Many of the serious efforts to extend the Tierra model have included as
a central feature, the creation of a two-dimensional space for the
creatures to inhabit ( BaDa, Davi1, Davi2, Male, Skip ).
The logic behind the motivation derives from contemplation of the extent
to which the dimensionality of the space we live in permits the richness
of pattern and process that we observe in nature. Certainly if our
universe were reduced from three to two dimensions, it would eliminate
the possibility of most of the complexity that we observe. Imagine for
example, the limitations that two-dimensionality would place on the
design of neural networks (if ``wires'' could not cross). If we were
to further reduce the dimensionality of our universe to just one
dimension, it would probably completely preclude the possibility of the
existence of life.

It follows from these thoughts, that restricting digital life to a
presumably one-dimensional memory space places a tragic limitation on
the richness that might evolve. Clearly it would be liberating to
move digital organisms into a two or three-dimensional space. The flaw
in all of this logic derives from the erroneous supposition that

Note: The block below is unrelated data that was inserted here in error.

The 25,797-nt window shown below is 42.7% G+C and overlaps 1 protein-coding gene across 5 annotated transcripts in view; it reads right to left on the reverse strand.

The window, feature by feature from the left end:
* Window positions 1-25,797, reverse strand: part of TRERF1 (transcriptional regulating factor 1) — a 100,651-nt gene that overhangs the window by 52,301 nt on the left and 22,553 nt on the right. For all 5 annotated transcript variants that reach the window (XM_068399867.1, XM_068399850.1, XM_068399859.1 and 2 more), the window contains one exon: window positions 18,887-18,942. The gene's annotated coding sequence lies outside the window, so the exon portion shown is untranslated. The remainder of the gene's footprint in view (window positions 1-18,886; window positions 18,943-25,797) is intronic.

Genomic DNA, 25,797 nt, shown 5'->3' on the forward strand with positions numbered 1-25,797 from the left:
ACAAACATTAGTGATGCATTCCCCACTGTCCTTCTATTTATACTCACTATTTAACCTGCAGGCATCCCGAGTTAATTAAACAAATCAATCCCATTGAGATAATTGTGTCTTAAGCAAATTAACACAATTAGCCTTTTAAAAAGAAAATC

computer memory is a Euclidean space.

To think of memory as Euclidean is to fail to understand its natural
topology, and is an example of one of the greatest pitfalls in the
enterprise of synthetic biology: to transfer a concept from organic
life to synthetic life in a way that is ``un-natural'' for the artificial
medium. The fundamental principal of the approach I am advocating
is to respect the nature of the medium into which life is being
inoculated, and to find the natural form of life in that medium ,
without inappropriately trying to make it like organic life.

The desire to increase the richness of memory topology is commendable,
however this can be achieved without forcing the memory into an
un-natural Euclidean topology. Let us reflect a little more on the
structure of cyberspace. Thus far we have only considered the topology
of flat memory. Let us consider segmented memory such as is found with